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Social Engineering Scams


Social engineering scams are on the rise, especially ones that relate to your personal bank. In these types of scams, the culprits attempt to con you into giving up your private information (account numbers, credit card info, SSN, etc) so that they can use it to steal your money, sell your info on the dark web, or open lines of credit in your name.

Look out for these scams

Phishing, vishing, smishing – The most common types of social engineering attacks; a scammer will attempt to get personal information by getting victims to click on a fake email, phone call or text message. These types of campaigns try to create a sense of urgency, pique curiosity, or instill fear so that victims click on the malicious links and give their personal information.

  • Example: an email sent to John from “his bank” saying his account has been suspended unless he inputs his login information immediately. When John clicks the link, he is brought to a website replicating that of his financial institution, where they ask for his account info and password.

Pretexting – In pretexting, the scammer will attempt to access personal information through a carefully crafted lie. They will often impersonate a trusted individual or institution and insist that they need access to sensitive information in order to perform a critical task. They may even ask the victim to do something that circumvents the security protocols of the institution they are impersonating. Pretexting can be a form of phishing.

  • Example: A scammer calls Jane and says they work in the fraud department of her bank. They noticed something unusual in her account activity and want to confirm that it is correct. In order to do so, they first need to ask for her full account number, password and security question answers in order to confirm it is her.

How to protect yourself against scams

To reduce the chance your personal information will get stolen, follow these tips.

  • Look closely at the sent addresses in emails. Scammers will try to spoof institutions and people but there may be obvious discrepancies in the URL.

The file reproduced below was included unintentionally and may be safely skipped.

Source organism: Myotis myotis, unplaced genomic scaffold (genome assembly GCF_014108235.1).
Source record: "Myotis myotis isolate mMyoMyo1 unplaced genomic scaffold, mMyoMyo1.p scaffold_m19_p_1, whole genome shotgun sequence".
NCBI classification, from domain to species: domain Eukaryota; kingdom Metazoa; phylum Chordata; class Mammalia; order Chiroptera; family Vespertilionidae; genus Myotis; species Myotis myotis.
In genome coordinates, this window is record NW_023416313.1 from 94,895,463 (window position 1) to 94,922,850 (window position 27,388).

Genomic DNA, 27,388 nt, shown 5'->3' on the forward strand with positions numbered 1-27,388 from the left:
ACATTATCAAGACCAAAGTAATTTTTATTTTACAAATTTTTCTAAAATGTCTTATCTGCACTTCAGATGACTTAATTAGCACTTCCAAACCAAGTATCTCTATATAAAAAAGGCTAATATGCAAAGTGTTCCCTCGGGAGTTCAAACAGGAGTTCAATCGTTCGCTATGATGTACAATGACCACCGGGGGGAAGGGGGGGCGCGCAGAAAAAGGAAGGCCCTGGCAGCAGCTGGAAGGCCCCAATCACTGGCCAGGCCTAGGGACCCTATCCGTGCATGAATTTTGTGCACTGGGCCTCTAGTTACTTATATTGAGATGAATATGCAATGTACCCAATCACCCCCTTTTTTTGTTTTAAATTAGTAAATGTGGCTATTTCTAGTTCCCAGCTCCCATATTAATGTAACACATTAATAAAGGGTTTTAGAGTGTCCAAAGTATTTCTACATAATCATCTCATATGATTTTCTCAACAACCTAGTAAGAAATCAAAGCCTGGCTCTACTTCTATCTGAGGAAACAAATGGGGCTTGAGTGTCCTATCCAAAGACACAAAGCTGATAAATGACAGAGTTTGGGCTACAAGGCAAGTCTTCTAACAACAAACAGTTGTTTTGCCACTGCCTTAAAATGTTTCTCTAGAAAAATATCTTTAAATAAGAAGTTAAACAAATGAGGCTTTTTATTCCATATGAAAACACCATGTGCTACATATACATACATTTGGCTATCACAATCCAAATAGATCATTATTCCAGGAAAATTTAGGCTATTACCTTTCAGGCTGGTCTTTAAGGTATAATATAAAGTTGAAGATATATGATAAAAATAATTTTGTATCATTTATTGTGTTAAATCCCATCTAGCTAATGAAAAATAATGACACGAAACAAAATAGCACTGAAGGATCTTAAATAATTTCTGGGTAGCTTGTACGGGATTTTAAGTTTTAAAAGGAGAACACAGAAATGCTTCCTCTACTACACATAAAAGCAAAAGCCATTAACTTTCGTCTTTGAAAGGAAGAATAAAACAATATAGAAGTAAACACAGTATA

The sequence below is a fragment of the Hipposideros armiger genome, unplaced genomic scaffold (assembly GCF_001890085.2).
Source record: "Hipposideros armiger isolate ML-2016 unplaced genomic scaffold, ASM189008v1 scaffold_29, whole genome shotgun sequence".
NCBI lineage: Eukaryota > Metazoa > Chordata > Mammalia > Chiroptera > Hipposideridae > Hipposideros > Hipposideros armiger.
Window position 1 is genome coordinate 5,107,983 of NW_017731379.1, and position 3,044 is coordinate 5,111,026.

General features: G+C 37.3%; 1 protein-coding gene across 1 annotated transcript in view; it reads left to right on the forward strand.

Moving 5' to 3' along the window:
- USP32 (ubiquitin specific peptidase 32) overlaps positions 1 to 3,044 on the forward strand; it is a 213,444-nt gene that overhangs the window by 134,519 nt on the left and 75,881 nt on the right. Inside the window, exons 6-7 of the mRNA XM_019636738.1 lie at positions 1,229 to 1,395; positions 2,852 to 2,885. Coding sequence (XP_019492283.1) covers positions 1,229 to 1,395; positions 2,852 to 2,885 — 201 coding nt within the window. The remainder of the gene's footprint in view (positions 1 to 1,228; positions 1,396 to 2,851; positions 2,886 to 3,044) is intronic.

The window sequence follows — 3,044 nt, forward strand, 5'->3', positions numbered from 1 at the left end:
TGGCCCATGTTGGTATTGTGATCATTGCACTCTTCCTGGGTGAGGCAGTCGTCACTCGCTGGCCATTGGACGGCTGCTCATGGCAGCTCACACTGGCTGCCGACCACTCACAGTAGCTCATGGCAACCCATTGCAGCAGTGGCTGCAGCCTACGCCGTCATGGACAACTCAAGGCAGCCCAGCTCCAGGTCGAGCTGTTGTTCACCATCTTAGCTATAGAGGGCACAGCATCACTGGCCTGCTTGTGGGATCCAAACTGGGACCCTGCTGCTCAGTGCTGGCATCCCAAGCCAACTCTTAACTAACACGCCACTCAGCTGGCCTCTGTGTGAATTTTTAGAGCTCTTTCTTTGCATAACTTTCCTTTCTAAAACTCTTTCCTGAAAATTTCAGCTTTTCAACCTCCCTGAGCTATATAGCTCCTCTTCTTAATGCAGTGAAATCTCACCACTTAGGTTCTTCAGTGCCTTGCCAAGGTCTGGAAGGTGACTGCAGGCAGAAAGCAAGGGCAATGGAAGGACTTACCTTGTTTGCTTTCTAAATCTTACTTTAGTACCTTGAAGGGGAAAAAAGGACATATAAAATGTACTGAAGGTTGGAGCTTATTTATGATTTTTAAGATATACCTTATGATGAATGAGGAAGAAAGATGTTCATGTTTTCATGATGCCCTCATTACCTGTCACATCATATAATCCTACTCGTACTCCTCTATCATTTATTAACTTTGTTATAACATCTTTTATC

• Do not trust Caller-ID. Criminals can spoof these to look like legitimate callers. Go to the source directly.
  • Check for incorrect grammar and typos. If there are errors, delete the message.
  • Block spam calls and unwanted text messages. You can also add your number to the Do Not Call Registry here: donotcall.gov
  • Do not share your personal information in response to a request you did not directly initiate.
  • Resist the pressure to act immediately. It’s important to take a minute to stop and think when you are being asked to give up bank information immediately or to take up an offer “only good for today.”
  • Recognize the ways scammers typically ask you to pay: wire transfers, crypto, gift cards or cash as these methods of payment are all less traceable.
  • If you’re unsure whether a call is legitimate, call the financial institution in question yourself using a phone number listed on their official website or your account documents.
  • Remember: If it’s too good to be true, it probably is.

Check for identity theft and fraud

It’s a good idea to regularly monitor your accounts for fraud, even if you’ve been diligent about deleting spam emails.

  • Safeguard your Social Security Number
  • Freeze your credit
  • Check your credit report regularly
  • Monitor your financial & medical statements
  • Use strong passwords and change them regular. If given the option, use multi-factor authentication.
  • Protect your mobile device with a code
  • Watch your mailbox (and even better, get a lock box)
  • Shred sensitive documents (anything with identifying personal information)
  • Consider enrolling in a Scam prevention tool, like Iris’ ScamAssist

If you think you’re the victim of identity fraud, do the following

More info can be found here.

  • Contact any companies where fraud occurred
  • Report it to your local police station or the FBI
  • File a complaint with the FTC

6/23/23

 

 

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